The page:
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    Quote Originally Posted by srochford View Post
    OK; so far it looks as if nothing is wrong with AD - the user account obviously has the right values set. The net use command shouldn't have persisted - it was just a check for the data in AD.
    Description of the Windows XP Professional Fast Logon Optimization feature talks about "wait for network" - it's particularly referring to folder redirection but I'd guess it could help with this (a few of the sites I found when googling "troubleshooting home directory fails to map at login" linked to it). Try setting the GPO listed here The Home Folder may be mapping incorrectly when logging on to a Windows XP-based computer (which also talks about problems with home directory connection)
    My clients aren't just winXP machines, i'm logging in with my user on my XP machine, on Citrix servers, on Print Servers, running various OS... So I dont think a document about a specific OS and a local modification will help me out.


    Quote Originally Posted by CraigM View Post
    Something that can often trip up users is the difference between folder and NTFS permissions. The best practice is to give Everyone Full Control in the folder sharing tab, and tweak the permissions in the NTFS Security tab.

    What we do is remove everything off of the root home share (i.e. \\server\pupils) and leave only SYSTEM, Administrators group and CREATOR OWNER.

    When you create the home folder in Active Directory by entering the details using the %username% trick, the folders are created and only the user and the Administrators have access to it.
    This is the way I'm setting it up, and yes, permissions seem to be added in this method.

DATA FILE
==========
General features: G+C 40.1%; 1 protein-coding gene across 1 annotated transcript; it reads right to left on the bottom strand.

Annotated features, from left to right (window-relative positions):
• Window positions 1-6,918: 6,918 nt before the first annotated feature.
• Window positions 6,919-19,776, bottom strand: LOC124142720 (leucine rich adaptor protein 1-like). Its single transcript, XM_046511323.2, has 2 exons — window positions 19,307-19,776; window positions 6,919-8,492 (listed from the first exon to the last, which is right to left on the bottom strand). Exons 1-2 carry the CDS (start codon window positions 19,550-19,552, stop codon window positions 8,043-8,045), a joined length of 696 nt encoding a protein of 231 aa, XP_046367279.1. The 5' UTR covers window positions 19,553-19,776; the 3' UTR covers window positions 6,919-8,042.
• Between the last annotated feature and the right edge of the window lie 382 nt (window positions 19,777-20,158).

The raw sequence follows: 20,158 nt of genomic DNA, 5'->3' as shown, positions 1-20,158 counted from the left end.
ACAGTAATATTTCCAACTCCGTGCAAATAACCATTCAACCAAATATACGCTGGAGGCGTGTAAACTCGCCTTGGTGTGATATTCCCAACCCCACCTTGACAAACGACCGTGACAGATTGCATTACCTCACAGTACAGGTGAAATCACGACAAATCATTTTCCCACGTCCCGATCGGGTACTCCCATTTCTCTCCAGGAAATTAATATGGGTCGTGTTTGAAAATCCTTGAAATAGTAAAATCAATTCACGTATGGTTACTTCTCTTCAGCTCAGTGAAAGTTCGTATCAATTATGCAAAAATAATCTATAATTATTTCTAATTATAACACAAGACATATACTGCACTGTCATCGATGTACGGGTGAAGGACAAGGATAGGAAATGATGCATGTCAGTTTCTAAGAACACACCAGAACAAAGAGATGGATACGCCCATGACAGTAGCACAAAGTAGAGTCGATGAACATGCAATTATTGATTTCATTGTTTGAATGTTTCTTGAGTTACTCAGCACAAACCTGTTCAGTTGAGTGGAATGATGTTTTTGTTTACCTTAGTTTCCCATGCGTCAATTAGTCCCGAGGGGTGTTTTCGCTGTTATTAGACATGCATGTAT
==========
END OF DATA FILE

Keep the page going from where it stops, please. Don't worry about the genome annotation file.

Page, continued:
--------------
    do I have to set a policy for myself or something with a logon script that maps the drive?

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    Quote Originally Posted by dgrams View Post
    My clients aren't just winXP machines, i'm logging in with my user on my XP machine, on Citrix servers, on Print Servers, running various OS... So I dont think a document about a specific OS and a local modification will help me out.

    --------------
    do I have to set a policy for myself or something with a logon script that maps the drive?
    I know the link mentions XP but it's actually a change that was first made with XP (compared to 2000) and will affect XP, 2003 server, 2008 server, Vista, windows 7 etc etc - surely it's got to be worth a try??

    You shouldn't have to do anything - you certainly don't need scripts or policies to map the drive.

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    Okay, I will try it out.

    Question on a side note that may or may not be realeated here.
    (And I'm going to make a separate thread for this issue, but I wonder if this issue could have anything to do with my drives not showing up?)

    We are on a Win2000 domain :sigh:
    and we are going to be upgrading soon, but I'm not holding my breath for it to happen in the next month or two... anyways...
    1 of our 3 domain controllers is not replicating with the other 2.
    Domain Controller 1 = dns server (seems to be working fine)
    Domain Controller 2 = replicates with Server 1, but is not brining down policies created on Server 1
    Domain Controller 3 = doesnt replicate with either 1 or 2

    Could this have anything to do with the changes I've been making in AD with my home folders and why they are not showing up?